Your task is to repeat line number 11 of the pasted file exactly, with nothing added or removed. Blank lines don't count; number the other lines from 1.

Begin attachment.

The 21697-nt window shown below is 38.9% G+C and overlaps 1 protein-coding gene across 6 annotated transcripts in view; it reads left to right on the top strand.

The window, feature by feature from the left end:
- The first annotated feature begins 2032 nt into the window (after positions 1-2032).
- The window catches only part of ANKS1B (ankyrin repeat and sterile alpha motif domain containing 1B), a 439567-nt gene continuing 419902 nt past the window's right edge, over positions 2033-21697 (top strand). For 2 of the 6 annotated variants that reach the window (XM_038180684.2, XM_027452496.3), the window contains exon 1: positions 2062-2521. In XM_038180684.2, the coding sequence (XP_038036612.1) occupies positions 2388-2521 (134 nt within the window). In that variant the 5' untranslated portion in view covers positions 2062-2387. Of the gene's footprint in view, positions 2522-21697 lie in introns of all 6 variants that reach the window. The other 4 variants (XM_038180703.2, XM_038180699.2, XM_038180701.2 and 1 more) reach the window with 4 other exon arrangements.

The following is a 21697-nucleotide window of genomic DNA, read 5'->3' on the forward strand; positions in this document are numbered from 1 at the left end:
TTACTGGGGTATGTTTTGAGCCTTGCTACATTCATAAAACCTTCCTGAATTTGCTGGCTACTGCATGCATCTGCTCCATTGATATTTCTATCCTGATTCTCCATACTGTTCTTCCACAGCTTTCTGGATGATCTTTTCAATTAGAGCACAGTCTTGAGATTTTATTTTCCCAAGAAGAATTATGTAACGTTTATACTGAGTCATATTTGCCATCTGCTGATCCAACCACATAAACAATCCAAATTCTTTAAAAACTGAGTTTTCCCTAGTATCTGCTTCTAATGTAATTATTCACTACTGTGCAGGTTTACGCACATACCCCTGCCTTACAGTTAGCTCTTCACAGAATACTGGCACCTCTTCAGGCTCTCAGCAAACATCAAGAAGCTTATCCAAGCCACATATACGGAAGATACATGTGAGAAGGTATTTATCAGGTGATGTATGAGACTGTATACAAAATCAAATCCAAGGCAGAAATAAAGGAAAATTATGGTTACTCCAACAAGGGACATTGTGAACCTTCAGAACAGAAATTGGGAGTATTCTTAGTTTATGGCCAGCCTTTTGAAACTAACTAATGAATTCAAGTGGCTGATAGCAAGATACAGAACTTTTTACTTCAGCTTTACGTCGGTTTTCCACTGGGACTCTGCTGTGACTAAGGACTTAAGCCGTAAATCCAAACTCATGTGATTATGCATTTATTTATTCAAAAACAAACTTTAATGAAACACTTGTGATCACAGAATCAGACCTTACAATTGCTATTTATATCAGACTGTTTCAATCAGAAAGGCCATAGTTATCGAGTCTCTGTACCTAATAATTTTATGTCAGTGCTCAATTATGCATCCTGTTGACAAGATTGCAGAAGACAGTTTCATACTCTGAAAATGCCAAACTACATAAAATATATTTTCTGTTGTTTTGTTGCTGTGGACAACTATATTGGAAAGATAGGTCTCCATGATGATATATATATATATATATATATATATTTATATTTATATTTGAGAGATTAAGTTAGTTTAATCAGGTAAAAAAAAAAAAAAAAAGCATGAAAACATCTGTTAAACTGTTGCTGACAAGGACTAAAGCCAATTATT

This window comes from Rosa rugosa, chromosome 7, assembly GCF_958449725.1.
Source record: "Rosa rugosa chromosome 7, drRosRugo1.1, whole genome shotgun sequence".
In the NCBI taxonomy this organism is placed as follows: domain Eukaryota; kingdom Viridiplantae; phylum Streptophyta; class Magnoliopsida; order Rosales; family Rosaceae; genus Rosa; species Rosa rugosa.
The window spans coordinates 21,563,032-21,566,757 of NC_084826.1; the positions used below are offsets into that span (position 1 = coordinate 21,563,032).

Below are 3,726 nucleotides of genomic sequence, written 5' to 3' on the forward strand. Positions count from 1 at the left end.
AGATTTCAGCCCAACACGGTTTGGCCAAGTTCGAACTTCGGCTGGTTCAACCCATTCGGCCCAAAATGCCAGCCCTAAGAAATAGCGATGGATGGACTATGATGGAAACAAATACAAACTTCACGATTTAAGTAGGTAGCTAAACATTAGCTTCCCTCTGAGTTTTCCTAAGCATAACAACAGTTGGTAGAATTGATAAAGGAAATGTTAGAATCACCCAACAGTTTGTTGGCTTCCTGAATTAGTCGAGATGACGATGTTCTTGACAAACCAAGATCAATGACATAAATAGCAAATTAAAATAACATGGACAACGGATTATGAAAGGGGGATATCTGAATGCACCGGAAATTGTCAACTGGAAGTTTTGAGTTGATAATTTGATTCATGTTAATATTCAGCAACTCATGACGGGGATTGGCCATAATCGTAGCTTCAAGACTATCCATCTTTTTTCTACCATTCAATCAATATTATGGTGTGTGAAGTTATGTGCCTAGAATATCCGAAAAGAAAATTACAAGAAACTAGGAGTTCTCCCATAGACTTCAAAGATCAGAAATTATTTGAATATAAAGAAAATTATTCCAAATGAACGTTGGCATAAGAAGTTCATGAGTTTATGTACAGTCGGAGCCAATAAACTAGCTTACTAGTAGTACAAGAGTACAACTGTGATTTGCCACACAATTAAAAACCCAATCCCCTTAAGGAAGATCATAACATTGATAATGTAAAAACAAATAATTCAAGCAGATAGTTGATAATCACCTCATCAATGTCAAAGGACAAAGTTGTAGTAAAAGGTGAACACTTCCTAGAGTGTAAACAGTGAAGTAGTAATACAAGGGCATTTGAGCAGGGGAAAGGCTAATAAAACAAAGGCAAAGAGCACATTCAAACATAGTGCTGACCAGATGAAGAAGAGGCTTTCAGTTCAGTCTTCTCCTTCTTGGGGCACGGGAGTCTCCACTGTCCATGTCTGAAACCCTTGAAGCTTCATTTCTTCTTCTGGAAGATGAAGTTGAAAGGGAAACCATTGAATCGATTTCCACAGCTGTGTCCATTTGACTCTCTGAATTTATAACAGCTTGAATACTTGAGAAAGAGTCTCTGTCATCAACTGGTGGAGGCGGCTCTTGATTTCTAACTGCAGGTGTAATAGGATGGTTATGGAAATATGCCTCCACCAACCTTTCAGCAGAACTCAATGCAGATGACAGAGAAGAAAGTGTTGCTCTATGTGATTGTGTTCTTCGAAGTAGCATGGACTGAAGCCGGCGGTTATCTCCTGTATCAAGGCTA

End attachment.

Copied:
Below are 3,726 nucleotides of genomic sequence, written 5' to 3' on the forward strand. Positions count from 1 at the left end.